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It’s very sad—Mahabir-Wyatt
The reconfiguration announced by Prime Minister Kamla Persad-Bissessar a week ago, has left Cabinet with only two female members besides the PM—Marlene Coudray, Minister of Gender, Youth and Child Development, and Carolyn Seepersad-Bachan, Minister of Public Administration.
That Cabinet has only three female members of a total of 33 and has been described as “very noticeable and very sad” by Diana Mahabir-Wyatt, director of the Coalition Against Domestic Violence. “We are falling way behind other countries, not just in the Caribbean but worldwide,” said Mahabir-Wyatt, herself a former Independent Senator. She believes it is the responsibility of any prime minister, whether male or female, to monitor gender equality in the Cabinet. “We’re dealing with human rights here, not just women’s rights. Gender equality needs both men and women advocates,” she said.
Mohammed: It’s not an indictment of the women’s movement
But University of the West Indies professor of Gender and Cultural Studies Patricia Mohammed thinks a female prime minister signifies a major shift away from “backward attitudes towards women as leaders.” She added that low female membership in Cabinet was “not an indictment of the women’s movement,” but representative of various societal issues.
“First, women in general are still not perceived primarily as public figures or as capable of leadership in public life,” she said via e-mail. “Second, because of changes in technology, educational access to both sexes, changes in the occupations and the cost of living, many women have worked outside of the home and in their communities, risen to senior management levels but are still unwilling to put themselves through the gruelling scrutiny that public power requires.”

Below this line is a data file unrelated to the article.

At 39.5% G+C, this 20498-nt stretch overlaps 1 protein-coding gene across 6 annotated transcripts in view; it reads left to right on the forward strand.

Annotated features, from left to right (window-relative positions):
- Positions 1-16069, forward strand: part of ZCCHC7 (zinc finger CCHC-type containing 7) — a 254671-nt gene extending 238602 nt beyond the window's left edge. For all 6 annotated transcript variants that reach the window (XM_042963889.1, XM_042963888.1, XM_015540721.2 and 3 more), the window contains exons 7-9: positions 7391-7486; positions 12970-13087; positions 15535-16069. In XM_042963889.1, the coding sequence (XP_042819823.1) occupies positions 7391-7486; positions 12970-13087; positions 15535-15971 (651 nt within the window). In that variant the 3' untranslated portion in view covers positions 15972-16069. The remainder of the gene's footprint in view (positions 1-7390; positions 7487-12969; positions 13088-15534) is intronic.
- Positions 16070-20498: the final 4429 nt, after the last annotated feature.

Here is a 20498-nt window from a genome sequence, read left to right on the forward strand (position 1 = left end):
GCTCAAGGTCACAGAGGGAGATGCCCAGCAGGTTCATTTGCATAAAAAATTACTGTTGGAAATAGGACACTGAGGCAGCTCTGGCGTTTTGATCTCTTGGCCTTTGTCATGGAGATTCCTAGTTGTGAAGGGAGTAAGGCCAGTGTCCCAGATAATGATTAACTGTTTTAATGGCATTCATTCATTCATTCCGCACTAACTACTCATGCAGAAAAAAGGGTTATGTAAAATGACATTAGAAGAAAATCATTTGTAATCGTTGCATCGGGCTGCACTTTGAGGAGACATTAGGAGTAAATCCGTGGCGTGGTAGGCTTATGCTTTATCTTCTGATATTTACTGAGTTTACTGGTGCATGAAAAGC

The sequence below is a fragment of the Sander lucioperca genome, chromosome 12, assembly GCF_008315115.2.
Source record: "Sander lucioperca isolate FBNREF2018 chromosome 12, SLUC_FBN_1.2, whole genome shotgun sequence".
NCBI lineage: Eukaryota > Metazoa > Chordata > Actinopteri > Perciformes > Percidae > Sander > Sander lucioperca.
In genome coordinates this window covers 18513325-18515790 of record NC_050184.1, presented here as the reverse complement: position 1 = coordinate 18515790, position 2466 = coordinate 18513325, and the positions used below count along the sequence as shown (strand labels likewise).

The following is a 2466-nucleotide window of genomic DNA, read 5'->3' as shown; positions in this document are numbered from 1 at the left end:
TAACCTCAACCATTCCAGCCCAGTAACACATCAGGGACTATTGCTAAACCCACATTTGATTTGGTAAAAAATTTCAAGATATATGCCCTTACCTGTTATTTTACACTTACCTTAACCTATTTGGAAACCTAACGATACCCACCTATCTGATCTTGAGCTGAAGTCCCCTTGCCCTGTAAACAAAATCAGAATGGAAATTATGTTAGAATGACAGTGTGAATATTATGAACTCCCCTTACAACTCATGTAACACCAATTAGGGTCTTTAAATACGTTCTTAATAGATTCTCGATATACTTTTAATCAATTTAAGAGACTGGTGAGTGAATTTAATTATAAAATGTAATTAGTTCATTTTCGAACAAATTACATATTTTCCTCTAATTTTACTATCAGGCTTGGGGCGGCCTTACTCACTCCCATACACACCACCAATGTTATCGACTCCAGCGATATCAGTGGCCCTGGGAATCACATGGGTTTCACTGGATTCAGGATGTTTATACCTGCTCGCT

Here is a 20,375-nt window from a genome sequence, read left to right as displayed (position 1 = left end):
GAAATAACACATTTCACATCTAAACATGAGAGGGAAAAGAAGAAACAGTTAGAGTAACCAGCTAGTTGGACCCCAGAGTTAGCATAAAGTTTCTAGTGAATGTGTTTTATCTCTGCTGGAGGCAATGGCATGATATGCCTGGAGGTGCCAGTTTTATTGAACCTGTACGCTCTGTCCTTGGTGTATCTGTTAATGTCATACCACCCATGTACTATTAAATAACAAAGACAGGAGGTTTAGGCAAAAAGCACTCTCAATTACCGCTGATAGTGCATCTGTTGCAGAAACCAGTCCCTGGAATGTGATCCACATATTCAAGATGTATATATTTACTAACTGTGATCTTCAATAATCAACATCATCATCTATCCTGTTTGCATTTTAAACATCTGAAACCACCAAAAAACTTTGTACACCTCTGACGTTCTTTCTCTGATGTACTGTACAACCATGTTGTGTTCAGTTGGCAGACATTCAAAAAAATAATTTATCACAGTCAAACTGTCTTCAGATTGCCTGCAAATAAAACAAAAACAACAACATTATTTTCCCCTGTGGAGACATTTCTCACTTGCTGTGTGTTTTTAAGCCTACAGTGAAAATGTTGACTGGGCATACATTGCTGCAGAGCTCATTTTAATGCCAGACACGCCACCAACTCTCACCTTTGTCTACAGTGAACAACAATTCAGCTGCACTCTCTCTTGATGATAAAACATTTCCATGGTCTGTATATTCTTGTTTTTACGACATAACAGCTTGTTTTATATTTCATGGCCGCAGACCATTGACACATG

Mohammed said she had noticed many women were filling permanent secretary positions in ministries throughout the region—a phenomenon she believes needs further exploration. When the People’s Partnership Government came into office in 2010, there were six female members of Cabinet including the PM. Since 2010, the PM has fired two female ministers, and offered another two diplomatic posts.
During last year’s reconfiguration former minister of health Theresa Baptiste-Cornelis accepted a diplomatic post in Geneva. However, former minister of Gender, Youth and Child Development Verna St Rose-Greaves last week refused a position in Costa Rica.
Brown: It’s not new
Co-ordinator of the Network of NGOs for the Advancement of Women Hazel Brown said low female representation in government is not new. “Our campaign since 1990 has been 50-50. That hasn’t changed and it’s not likely to change anytime soon.” She said she was pleased, however, that the newly appointed Minister of Local Government, Suruj Rambachan, had recently spoken out for the campaign for equal representation in government.
Brown said even though the PM was dedicated to defending women’s rights, her ability to act is somewhat hampered. “I believe she does have a commitment to the (women’s) movement, but the question is: how do you execute that plan, when it depends on finding willing and capable persons to fit vacancies? They don’t just fall out of thin air,” she said.
Mohammed said the face of the women’s movement has changed and agreed that it includes both men and women. “Younger women are born with an understanding of female equality in relation to the male. What they are faced with is the problem of managing that space of equality. I am optimistic that we now live in a more progressive age that is generous and understanding of the differences and needs of both sexes,” she said.
Former female ministers since 2010:
• Rudrawatee Nan Ramgoolam, minister of Public Administration,
• Mary King, minister of Planning, Social Restructuring and Gender Affairs,
• Therese Baptiste-Cornelis, minister of Health,
• Verna St Rose Greaves, minister of Gender, Youth and Child Development,
• Vernella Alleyne-Toppin, demoted from Tobago Development minister to minister in the Ministry of the People and Social Development.
• Nicole Dyer-Griffith, removed from post as parliamentary secretary (Making Lyndira Oudit the only female member of Senate appointed by the PM).
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